Gray is relatively polished as a receiver and brings a good deal of speed. Summers is shifty and a playmaker with the ball in his hands, setting up nicely as a guy who could step into a Shaq Washington-type role. Mbodji has tremendous size for the position and catches the ball with his hands well. Rollins isn't quite as imposing as Mbodji, but catches the ball well and plays with more speed. Paul is a solid receiver in almost every facet of his game and brings more of that coveted athleticism to the unit. Geddis is a burner, with height, and catches the ball well in traffic.

This position group has to be considered a "win" for Tuberville and company with all six necessary additions to the receiver depleted roster and all six offering elite athleticism at the position.

None of these guys will be expected to come in and immediately take the starting reigns with highly-touted returning players like Avery Peterson, Jamil Kamara and Kahlil Lewis likely stepping into that role with the upper classmen (Nate Cole and Tshumbi Johnson), but I'd like to consider the receiver position replenished.


This was an obvious problem area for Cincinnati last season, especially when Adrian Witty suffered a season-ending injury, forcing Leviticus Payne to play corner with a generally inexperienced unit. Now, Cincinnati is getting an influx of talent with the likes of Marquis Smith, James Wiggins, Davin Pierce, Perry Young and Bryce Beard.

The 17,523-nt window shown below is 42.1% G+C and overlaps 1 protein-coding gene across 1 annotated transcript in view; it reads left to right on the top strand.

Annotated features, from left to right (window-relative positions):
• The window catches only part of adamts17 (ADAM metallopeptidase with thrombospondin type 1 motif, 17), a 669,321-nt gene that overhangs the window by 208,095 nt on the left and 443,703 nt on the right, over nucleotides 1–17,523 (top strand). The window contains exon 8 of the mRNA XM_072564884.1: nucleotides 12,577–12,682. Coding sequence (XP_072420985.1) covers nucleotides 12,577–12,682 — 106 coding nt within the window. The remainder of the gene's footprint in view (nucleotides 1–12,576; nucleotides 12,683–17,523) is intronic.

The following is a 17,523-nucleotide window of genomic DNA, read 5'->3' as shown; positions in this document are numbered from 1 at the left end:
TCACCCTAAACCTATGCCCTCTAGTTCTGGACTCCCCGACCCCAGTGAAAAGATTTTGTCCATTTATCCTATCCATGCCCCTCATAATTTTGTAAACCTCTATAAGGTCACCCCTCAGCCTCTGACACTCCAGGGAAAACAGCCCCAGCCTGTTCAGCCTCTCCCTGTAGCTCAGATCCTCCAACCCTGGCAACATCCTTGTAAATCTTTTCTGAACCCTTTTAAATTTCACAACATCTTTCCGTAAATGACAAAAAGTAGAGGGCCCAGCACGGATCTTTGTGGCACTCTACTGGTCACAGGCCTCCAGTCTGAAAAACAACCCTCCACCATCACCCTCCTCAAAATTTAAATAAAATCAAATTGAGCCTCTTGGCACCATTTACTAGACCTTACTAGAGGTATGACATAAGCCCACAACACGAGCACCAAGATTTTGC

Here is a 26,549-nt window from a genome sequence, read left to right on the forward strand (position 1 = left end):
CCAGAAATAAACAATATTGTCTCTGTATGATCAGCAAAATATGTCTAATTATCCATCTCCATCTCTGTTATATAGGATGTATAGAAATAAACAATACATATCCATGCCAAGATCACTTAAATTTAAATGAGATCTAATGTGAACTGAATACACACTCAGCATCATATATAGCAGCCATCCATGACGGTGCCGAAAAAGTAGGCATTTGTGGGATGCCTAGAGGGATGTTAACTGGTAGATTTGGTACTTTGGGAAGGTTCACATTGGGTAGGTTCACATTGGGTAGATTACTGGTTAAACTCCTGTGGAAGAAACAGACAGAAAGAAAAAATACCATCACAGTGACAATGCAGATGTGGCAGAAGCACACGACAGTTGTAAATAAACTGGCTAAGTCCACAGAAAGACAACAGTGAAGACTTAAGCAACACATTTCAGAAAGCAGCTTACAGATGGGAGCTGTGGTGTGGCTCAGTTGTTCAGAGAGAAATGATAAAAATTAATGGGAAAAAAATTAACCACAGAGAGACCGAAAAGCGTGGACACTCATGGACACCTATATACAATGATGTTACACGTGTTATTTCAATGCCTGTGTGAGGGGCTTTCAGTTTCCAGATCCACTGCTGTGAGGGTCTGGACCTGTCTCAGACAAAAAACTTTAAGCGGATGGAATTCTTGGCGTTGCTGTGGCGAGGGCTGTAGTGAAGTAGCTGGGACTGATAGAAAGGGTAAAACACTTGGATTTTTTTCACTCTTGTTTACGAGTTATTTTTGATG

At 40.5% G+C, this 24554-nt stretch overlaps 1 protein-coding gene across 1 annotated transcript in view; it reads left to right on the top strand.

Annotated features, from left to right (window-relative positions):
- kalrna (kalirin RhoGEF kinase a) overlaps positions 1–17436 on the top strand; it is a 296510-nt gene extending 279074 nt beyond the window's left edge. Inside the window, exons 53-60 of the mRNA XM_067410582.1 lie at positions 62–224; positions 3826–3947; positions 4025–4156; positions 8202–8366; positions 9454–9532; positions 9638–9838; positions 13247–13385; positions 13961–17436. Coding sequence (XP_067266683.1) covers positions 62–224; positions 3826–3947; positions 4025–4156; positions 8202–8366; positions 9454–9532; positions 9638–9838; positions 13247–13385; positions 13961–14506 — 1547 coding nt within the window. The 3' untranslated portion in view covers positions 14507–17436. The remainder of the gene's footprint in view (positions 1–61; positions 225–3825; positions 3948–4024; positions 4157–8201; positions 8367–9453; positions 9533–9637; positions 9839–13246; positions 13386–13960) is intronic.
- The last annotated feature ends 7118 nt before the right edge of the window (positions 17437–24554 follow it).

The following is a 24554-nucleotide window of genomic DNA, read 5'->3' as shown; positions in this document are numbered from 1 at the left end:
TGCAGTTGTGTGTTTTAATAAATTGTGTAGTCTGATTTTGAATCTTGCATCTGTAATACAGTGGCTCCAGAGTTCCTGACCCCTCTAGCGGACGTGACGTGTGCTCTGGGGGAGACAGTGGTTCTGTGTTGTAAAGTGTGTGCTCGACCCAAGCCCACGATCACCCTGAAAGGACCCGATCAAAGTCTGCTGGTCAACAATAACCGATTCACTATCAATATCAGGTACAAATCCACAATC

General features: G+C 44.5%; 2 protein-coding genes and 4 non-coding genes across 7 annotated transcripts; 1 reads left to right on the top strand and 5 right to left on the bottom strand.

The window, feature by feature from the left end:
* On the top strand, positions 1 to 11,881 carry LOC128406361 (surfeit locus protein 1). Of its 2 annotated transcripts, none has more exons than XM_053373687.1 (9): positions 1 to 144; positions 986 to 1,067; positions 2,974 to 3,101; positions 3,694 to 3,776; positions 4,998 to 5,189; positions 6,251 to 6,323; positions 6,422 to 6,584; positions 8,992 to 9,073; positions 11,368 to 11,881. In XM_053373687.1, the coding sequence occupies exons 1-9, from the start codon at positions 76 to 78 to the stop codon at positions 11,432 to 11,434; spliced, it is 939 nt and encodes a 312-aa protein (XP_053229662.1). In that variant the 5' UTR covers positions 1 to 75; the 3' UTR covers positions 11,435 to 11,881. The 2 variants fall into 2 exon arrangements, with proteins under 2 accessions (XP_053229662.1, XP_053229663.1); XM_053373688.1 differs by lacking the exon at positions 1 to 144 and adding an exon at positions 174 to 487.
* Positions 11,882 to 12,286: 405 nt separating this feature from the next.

Smith is incredibly athletic and has all the tools to be a very good corner at the college level. Wiggins shares many of those same gifts. Smith and Wiggins are both playmakers at the corner position, which is something Cincinnati needed to get more of after struggling to force turnovers in the secondary.

Pierce, a JUCO guy, brings more game experience from day one and should eventually slide in easily at safety with Zach Edwards entering his senior year this upcoming season. Young is one of my favorite players from this entire class, bringing tremendous versatility and physicality, after playing linebacker in high school. Beard is the brother of Cincinnati wide receiver Brayden Beard and displays great speed and athleticism in his own right.

Tuberville and company were looking for athleticism in this class and certainly found it with this position. With a year of coaching and work in the weight room, look for these guys to make their way into the starting lineup.

Defensive Line